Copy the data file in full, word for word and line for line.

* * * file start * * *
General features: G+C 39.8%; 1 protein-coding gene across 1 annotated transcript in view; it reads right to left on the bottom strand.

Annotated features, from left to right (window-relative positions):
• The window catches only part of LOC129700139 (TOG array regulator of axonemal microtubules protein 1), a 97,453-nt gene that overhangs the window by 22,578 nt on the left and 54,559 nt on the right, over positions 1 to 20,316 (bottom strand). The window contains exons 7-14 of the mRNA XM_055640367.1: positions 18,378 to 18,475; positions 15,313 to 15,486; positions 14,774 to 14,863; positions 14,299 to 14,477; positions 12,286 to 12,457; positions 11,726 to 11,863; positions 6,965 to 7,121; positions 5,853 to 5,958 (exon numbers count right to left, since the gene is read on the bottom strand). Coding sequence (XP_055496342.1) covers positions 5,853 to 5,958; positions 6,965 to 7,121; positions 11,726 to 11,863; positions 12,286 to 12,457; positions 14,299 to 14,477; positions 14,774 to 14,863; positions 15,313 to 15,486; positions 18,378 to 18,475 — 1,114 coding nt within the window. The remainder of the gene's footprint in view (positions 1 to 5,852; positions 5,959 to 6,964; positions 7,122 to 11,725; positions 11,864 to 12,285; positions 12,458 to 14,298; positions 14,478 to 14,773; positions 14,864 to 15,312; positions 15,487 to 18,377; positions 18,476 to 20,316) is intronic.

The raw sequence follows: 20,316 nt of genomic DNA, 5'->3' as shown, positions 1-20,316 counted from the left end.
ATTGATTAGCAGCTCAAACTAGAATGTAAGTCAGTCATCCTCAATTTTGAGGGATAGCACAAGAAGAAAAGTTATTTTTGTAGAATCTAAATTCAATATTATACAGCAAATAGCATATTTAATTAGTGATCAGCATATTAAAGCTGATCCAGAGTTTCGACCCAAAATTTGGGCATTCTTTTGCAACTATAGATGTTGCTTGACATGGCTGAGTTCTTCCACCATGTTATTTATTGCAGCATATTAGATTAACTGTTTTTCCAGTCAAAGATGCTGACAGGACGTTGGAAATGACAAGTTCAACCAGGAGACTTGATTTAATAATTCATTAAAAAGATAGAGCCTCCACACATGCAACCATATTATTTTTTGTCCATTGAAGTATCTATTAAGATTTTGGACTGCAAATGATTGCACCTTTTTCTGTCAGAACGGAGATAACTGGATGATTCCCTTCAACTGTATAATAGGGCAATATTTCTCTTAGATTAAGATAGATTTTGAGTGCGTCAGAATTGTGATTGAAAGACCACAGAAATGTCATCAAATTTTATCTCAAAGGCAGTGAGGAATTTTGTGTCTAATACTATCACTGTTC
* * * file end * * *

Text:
General features: G+C 39.8%; 1 protein-coding gene across 1 annotated transcript in view; it reads right to left on the bottom strand.

Annotated features, from left to right (window-relative positions):
• The window catches only part of LOC129700139 (TOG array regulator of axonemal microtubules protein 1), a 97,453-nt gene that overhangs the window by 22,578 nt on the left and 54,559 nt on the right, over positions 1 to 20,316 (bottom strand). The window contains exons 7-14 of the mRNA XM_055640367.1: positions 18,378 to 18,475; positions 15,313 to 15,486; positions 14,774 to 14,863; positions 14,299 to 14,477; positions 12,286 to 12,457; positions 11,726 to 11,863; positions 6,965 to 7,121; positions 5,853 to 5,958 (exon numbers count right to left, since the gene is read on the bottom strand). Coding sequence (XP_055496342.1) covers positions 5,853 to 5,958; positions 6,965 to 7,121; positions 11,726 to 11,863; positions 12,286 to 12,457; positions 14,299 to 14,477; positions 14,774 to 14,863; positions 15,313 to 15,486; positions 18,378 to 18,475 — 1,114 coding nt within the window. The remainder of the gene's footprint in view (positions 1 to 5,852; positions 5,959 to 6,964; positions 7,122 to 11,725; positions 11,864 to 12,285; positions 12,458 to 14,298; positions 14,478 to 14,773; positions 14,864 to 15,312; positions 15,487 to 18,377; positions 18,476 to 20,316) is intronic.

The raw sequence follows: 20,316 nt of genomic DNA, 5'->3' as shown, positions 1-20,316 counted from the left end.
ATTGATTAGCAGCTCAAACTAGAATGTAAGTCAGTCATCCTCAATTTTGAGGGATAGCACAAGAAGAAAAGTTATTTTTGTAGAATCTAAATTCAATATTATACAGCAAATAGCATATTTAATTAGTGATCAGCATATTAAAGCTGATCCAGAGTTTCGACCCAAAATTTGGGCATTCTTTTGCAACTATAGATGTTGCTTGACATGGCTGAGTTCTTCCACCATGTTATTTATTGCAGCATATTAGATTAACTGTTTTTCCAGTCAAAGATGCTGACAGGACGTTGGAAATGACAAGTTCAACCAGGAGACTTGATTTAATAATTCATTAAAAAGATAGAGCCTCCACACATGCAACCATATTATTTTTTGTCCATTGAAGTATCTATTAAGATTTTGGACTGCAAATGATTGCACCTTTTTCTGTCAGAACGGAGATAACTGGATGATTCCCTTCAACTGTATAATAGGGCAATATTTCTCTTAGATTAAGATAGATTTTGAGTGCGTCAGAATTGTGATTGAAAGACCACAGAAATGTCATCAAATTTTATCTCAAAGGCAGTGAGGAATTTTGTGTCTAATACTATCACTGTTC